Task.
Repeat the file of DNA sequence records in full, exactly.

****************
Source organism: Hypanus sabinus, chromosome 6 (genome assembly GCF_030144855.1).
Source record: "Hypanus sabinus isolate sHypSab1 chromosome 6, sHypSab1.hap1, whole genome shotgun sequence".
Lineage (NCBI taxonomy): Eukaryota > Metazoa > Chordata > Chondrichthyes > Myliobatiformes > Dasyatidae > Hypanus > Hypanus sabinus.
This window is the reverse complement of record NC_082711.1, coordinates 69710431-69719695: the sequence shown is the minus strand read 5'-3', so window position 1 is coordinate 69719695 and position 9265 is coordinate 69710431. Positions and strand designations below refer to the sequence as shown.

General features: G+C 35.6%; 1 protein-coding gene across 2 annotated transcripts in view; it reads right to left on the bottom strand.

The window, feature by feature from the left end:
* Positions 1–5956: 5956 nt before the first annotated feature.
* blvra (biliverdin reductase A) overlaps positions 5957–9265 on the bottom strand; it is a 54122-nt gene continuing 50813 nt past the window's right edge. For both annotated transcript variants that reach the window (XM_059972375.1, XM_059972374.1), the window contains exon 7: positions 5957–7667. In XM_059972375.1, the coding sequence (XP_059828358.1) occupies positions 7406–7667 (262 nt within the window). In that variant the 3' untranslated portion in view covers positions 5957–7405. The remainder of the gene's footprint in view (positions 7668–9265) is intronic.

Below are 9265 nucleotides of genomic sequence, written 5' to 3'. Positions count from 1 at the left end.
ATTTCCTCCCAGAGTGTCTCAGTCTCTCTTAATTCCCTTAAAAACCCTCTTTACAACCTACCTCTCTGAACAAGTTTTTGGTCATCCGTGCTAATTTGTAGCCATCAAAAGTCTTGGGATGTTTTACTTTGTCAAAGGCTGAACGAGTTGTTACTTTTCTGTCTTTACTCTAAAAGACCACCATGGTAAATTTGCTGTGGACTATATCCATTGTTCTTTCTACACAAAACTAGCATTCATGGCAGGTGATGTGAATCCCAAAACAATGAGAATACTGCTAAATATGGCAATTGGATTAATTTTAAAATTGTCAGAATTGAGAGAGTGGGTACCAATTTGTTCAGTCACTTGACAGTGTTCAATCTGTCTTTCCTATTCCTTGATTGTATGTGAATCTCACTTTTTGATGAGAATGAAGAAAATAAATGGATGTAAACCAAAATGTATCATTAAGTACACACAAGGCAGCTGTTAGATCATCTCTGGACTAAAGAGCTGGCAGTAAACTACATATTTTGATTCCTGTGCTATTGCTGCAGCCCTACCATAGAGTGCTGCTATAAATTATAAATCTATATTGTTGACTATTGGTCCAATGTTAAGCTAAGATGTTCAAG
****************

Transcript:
Source organism: Hypanus sabinus, chromosome 6 (genome assembly GCF_030144855.1).
Source record: "Hypanus sabinus isolate sHypSab1 chromosome 6, sHypSab1.hap1, whole genome shotgun sequence".
Lineage (NCBI taxonomy): Eukaryota > Metazoa > Chordata > Chondrichthyes > Myliobatiformes > Dasyatidae > Hypanus > Hypanus sabinus.
This window is the reverse complement of record NC_082711.1, coordinates 69710431-69719695: the sequence shown is the minus strand read 5'-3', so window position 1 is coordinate 69719695 and position 9265 is coordinate 69710431. Positions and strand designations below refer to the sequence as shown.

General features: G+C 35.6%; 1 protein-coding gene across 2 annotated transcripts in view; it reads right to left on the bottom strand.

The window, feature by feature from the left end:
* Positions 1–5956: 5956 nt before the first annotated feature.
* blvra (biliverdin reductase A) overlaps positions 5957–9265 on the bottom strand; it is a 54122-nt gene continuing 50813 nt past the window's right edge. For both annotated transcript variants that reach the window (XM_059972375.1, XM_059972374.1), the window contains exon 7: positions 5957–7667. In XM_059972375.1, the coding sequence (XP_059828358.1) occupies positions 7406–7667 (262 nt within the window). In that variant the 3' untranslated portion in view covers positions 5957–7405. The remainder of the gene's footprint in view (positions 7668–9265) is intronic.

Below are 9265 nucleotides of genomic sequence, written 5' to 3'. Positions count from 1 at the left end.
ATTTCCTCCCAGAGTGTCTCAGTCTCTCTTAATTCCCTTAAAAACCCTCTTTACAACCTACCTCTCTGAACAAGTTTTTGGTCATCCGTGCTAATTTGTAGCCATCAAAAGTCTTGGGATGTTTTACTTTGTCAAAGGCTGAACGAGTTGTTACTTTTCTGTCTTTACTCTAAAAGACCACCATGGTAAATTTGCTGTGGACTATATCCATTGTTCTTTCTACACAAAACTAGCATTCATGGCAGGTGATGTGAATCCCAAAACAATGAGAATACTGCTAAATATGGCAATTGGATTAATTTTAAAATTGTCAGAATTGAGAGAGTGGGTACCAATTTGTTCAGTCACTTGACAGTGTTCAATCTGTCTTTCCTATTCCTTGATTGTATGTGAATCTCACTTTTTGATGAGAATGAAGAAAATAAATGGATGTAAACCAAAATGTATCATTAAGTACACACAAGGCAGCTGTTAGATCATCTCTGGACTAAAGAGCTGGCAGTAAACTACATATTTTGATTCCTGTGCTATTGCTGCAGCCCTACCATAGAGTGCTGCTATAAATTATAAATCTATATTGTTGACTATTGGTCCAATGTTAAGCTAAGATGTTCAAG